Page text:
• monuments architectural works, works of monumental sculpture and painting, elements or structures of an archaeological nature, inscriptions, cave dwellings and combinations of features, which are of outstanding universal value from the point of view of history, art or science;
  • groups of buildings: groups of separate or connected buildings which, because of their architecture, their homogeneity or their place in the landscape, are of outstanding universal value from the point of view of history, art or science;
  • sites: works of man or the combined works of nature and man, and areas including archaeological sites which are of outstanding universal value from the historical, aesthetic, ethnological or anthropological point of view.

Natural heritage:

  • natural features consisting of physical and biological formations or groups of such formations, which are of outstanding universal value from the aesthetic or scientific point of view;
  • geological and physiographical formations and precisely delineated areas which constitute the habitat of threatened species of animals and plants of outstanding universal value from the point of view of science or conservation;
  • natural sites or precisely delineated natural areas of outstanding universal value from the point of view of science, conservation or natural beauty.

Furthermore, the Operational guidelines for the implementation of the World Heritage Convention  identify two further areas:

  • mixed heritage (cultural and natural): properties that in all or in part correspond to both cultural and natural heritage definitions;
  • cultural landscapes: cultural properties that represent “the combined work of nature and man” as defined in Article 1 of the Convention, and which illustrate the evolution of a society and its establishment over time under the influence of constraints and / or opportunities presented, inside and outside, by the natural environment and by cultural, economic and social incentives.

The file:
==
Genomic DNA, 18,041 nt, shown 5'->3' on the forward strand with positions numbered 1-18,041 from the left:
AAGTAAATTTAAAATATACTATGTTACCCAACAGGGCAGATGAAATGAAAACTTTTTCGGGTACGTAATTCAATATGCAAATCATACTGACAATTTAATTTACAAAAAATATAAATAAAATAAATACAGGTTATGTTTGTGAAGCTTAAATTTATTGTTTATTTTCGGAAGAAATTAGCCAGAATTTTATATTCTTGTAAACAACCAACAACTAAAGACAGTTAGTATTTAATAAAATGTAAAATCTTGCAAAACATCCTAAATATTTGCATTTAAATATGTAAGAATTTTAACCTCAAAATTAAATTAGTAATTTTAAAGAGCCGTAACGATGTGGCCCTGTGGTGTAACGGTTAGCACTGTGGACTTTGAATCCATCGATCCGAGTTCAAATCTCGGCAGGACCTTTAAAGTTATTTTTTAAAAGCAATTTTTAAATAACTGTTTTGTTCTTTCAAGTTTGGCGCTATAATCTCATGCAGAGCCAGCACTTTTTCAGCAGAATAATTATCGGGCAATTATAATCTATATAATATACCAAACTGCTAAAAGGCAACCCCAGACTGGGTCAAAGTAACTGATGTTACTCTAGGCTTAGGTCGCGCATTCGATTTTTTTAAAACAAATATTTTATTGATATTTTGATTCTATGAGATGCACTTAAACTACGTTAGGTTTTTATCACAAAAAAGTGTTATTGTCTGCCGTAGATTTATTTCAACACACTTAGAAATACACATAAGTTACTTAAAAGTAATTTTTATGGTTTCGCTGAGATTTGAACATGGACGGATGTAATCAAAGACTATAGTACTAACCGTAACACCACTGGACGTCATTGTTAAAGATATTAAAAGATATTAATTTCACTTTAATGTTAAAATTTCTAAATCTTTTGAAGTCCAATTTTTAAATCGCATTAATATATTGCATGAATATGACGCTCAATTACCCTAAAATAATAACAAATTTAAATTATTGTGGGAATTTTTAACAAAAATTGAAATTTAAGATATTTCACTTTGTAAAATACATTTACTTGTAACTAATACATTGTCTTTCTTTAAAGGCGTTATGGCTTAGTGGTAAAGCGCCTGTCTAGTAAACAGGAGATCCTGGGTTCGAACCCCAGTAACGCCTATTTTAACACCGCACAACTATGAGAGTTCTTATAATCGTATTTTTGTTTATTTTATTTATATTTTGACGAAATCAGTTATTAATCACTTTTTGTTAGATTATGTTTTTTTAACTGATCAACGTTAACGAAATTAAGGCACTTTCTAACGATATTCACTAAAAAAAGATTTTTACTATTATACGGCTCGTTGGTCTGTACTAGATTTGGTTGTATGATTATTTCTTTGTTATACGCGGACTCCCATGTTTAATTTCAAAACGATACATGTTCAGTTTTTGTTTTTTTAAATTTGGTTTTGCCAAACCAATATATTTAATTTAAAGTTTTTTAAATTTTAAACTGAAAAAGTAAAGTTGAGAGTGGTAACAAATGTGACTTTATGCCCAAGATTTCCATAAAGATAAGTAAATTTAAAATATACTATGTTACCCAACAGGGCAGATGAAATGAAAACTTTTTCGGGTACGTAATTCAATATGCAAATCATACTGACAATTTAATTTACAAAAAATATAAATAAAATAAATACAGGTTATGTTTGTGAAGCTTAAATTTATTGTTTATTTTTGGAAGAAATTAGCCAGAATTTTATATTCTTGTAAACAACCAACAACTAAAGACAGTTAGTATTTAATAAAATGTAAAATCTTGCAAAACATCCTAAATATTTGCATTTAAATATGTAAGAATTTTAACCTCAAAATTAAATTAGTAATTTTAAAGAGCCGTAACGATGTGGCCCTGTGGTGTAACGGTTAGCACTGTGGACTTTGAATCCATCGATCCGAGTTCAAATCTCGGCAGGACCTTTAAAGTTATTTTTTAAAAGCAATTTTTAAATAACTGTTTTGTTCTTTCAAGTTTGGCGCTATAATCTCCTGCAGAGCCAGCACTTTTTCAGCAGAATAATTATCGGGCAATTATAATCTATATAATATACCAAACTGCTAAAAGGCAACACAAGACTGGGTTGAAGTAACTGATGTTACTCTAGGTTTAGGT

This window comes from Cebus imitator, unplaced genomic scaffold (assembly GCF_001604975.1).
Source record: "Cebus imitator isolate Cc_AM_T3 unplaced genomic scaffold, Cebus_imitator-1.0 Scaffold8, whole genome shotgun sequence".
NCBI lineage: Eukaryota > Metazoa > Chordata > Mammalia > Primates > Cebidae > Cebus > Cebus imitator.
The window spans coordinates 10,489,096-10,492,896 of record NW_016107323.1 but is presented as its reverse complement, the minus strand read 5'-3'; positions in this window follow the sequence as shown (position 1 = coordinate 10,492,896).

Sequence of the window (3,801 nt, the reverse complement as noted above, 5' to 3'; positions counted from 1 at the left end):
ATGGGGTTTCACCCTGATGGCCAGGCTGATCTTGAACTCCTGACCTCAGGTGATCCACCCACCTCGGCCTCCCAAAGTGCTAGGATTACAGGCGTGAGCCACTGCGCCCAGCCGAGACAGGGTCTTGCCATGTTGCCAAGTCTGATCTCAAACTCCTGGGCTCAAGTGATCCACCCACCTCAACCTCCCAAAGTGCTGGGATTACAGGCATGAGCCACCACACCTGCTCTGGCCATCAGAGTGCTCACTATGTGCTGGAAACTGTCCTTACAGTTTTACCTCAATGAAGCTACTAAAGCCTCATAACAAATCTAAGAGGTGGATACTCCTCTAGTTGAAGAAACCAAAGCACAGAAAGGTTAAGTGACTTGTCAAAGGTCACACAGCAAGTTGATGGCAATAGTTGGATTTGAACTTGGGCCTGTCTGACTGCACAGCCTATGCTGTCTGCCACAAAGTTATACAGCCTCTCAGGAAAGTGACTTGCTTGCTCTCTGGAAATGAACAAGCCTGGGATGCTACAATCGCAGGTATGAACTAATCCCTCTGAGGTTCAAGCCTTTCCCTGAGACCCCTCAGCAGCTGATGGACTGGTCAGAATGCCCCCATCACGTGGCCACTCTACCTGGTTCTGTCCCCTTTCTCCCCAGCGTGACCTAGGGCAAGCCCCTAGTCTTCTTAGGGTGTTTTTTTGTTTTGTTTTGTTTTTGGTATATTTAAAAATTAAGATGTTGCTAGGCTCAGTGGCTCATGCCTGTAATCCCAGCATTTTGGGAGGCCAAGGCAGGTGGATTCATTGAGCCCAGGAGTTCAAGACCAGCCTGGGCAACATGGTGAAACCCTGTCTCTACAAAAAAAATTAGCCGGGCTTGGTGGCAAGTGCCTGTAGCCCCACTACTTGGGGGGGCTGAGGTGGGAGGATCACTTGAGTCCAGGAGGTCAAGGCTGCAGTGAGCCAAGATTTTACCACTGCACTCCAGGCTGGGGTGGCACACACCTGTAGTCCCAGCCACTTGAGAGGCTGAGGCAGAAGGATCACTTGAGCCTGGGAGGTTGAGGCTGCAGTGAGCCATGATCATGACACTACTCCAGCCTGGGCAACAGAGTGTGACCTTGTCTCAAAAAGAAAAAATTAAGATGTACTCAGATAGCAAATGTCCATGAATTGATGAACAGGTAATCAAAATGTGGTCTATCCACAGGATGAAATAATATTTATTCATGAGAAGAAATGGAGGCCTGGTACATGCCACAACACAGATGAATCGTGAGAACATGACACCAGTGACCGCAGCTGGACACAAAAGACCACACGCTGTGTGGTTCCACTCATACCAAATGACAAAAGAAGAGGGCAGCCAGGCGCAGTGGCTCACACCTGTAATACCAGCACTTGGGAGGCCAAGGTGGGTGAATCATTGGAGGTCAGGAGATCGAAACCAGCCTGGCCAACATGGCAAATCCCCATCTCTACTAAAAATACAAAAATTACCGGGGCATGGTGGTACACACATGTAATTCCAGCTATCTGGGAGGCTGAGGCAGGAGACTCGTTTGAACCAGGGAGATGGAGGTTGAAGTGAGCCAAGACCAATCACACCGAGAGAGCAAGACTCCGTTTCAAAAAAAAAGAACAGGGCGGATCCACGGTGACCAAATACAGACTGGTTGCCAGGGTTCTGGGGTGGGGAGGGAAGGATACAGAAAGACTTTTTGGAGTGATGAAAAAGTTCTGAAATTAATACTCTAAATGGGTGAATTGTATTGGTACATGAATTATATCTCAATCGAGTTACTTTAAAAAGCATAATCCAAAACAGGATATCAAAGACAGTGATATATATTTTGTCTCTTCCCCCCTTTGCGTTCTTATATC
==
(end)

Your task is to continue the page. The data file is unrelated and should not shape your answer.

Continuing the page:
Guidelines

Operational guidelines for the implementation of the World Heritage Convention  constitute the fundamental instrument for the implementation of the Convention concerning the Protection of the World Cultural and Natural Heritage.
First established in 1977, the Guidelines are periodically revised to reflect the decisions of the World Heritage Committee.
The Guidelines set forth the criteria and the procedures for the inscription of properties on the World Heritage List; for the assessment of the state of conservation of inscribed properties; for the International Assistance under the World Heritage Fund; establish the criteria for inscription on the List of World Heritage in Danger and provide other information and instructions .